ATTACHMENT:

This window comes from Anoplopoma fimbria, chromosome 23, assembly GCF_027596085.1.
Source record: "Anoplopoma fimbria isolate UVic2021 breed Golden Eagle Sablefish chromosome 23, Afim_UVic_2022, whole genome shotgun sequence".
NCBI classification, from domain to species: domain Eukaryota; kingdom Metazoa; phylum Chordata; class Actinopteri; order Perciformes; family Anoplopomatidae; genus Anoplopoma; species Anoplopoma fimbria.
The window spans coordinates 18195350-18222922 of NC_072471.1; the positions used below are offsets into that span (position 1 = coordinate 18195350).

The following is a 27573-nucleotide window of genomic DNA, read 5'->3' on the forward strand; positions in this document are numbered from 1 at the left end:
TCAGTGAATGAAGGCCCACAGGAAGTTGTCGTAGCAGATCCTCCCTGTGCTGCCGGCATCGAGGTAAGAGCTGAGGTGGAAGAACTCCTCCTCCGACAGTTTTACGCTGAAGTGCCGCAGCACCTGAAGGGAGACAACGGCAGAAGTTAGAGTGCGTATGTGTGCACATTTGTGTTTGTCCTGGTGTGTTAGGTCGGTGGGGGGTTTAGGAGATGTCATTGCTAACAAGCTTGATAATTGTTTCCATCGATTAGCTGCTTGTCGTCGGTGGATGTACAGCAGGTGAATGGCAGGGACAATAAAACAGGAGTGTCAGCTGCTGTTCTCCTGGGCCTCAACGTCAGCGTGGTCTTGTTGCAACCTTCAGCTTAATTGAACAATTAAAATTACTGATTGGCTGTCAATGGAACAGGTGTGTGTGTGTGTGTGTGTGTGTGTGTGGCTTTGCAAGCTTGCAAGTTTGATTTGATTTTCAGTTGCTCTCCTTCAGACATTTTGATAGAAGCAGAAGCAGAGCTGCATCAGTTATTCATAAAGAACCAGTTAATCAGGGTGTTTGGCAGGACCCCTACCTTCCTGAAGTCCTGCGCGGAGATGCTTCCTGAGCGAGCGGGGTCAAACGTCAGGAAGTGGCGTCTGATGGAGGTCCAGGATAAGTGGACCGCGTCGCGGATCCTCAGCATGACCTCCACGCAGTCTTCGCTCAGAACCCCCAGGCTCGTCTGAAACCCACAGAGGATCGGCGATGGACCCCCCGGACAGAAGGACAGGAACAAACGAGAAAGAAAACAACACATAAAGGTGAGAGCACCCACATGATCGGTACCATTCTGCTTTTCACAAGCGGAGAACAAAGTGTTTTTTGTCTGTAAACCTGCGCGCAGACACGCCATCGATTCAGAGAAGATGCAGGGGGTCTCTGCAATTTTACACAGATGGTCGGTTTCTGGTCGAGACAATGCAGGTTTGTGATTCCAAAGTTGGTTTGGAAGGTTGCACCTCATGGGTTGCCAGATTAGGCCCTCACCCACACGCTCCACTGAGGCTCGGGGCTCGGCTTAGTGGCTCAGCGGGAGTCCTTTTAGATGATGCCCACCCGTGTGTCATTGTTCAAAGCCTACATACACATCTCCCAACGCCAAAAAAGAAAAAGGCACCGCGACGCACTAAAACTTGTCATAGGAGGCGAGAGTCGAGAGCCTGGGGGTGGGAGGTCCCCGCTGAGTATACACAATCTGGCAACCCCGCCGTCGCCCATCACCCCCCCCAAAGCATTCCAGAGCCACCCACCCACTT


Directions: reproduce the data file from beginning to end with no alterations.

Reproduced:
This window comes from Anoplopoma fimbria, chromosome 23, assembly GCF_027596085.1.
Source record: "Anoplopoma fimbria isolate UVic2021 breed Golden Eagle Sablefish chromosome 23, Afim_UVic_2022, whole genome shotgun sequence".
NCBI classification, from domain to species: domain Eukaryota; kingdom Metazoa; phylum Chordata; class Actinopteri; order Perciformes; family Anoplopomatidae; genus Anoplopoma; species Anoplopoma fimbria.
The window spans coordinates 18195350-18222922 of NC_072471.1; the positions used below are offsets into that span (position 1 = coordinate 18195350).

The following is a 27573-nucleotide window of genomic DNA, read 5'->3' on the forward strand; positions in this document are numbered from 1 at the left end:
TCAGTGAATGAAGGCCCACAGGAAGTTGTCGTAGCAGATCCTCCCTGTGCTGCCGGCATCGAGGTAAGAGCTGAGGTGGAAGAACTCCTCCTCCGACAGTTTTACGCTGAAGTGCCGCAGCACCTGAAGGGAGACAACGGCAGAAGTTAGAGTGCGTATGTGTGCACATTTGTGTTTGTCCTGGTGTGTTAGGTCGGTGGGGGGTTTAGGAGATGTCATTGCTAACAAGCTTGATAATTGTTTCCATCGATTAGCTGCTTGTCGTCGGTGGATGTACAGCAGGTGAATGGCAGGGACAATAAAACAGGAGTGTCAGCTGCTGTTCTCCTGGGCCTCAACGTCAGCGTGGTCTTGTTGCAACCTTCAGCTTAATTGAACAATTAAAATTACTGATTGGCTGTCAATGGAACAGGTGTGTGTGTGTGTGTGTGTGTGTGTGTGGCTTTGCAAGCTTGCAAGTTTGATTTGATTTTCAGTTGCTCTCCTTCAGACATTTTGATAGAAGCAGAAGCAGAGCTGCATCAGTTATTCATAAAGAACCAGTTAATCAGGGTGTTTGGCAGGACCCCTACCTTCCTGAAGTCCTGCGCGGAGATGCTTCCTGAGCGAGCGGGGTCAAACGTCAGGAAGTGGCGTCTGATGGAGGTCCAGGATAAGTGGACCGCGTCGCGGATCCTCAGCATGACCTCCACGCAGTCTTCGCTCAGAACCCCCAGGCTCGTCTGAAACCCACAGAGGATCGGCGATGGACCCCCCGGACAGAAGGACAGGAACAAACGAGAAAGAAAACAACACATAAAGGTGAGAGCACCCACATGATCGGTACCATTCTGCTTTTCACAAGCGGAGAACAAAGTGTTTTTTGTCTGTAAACCTGCGCGCAGACACGCCATCGATTCAGAGAAGATGCAGGGGGTCTCTGCAATTTTACACAGATGGTCGGTTTCTGGTCGAGACAATGCAGGTTTGTGATTCCAAAGTTGGTTTGGAAGGTTGCACCTCATGGGTTGCCAGATTAGGCCCTCACCCACACGCTCCACTGAGGCTCGGGGCTCGGCTTAGTGGCTCAGCGGGAGTCCTTTTAGATGATGCCCACCCGTGTGTCATTGTTCAAAGCCTACATACACATCTCCCAACGCCAAAAAAGAAAAAGGCACCGCGACGCACTAAAACTTGTCATAGGAGGCGAGAGTCGAGAGCCTGGGGGTGGGAGGTCCCCGCTGAGTATACACAATCTGGCAACCCCGCCGTCGCCCATCACCCCCCCCAAAGCATTCCAGAGCCACCCACCCACTT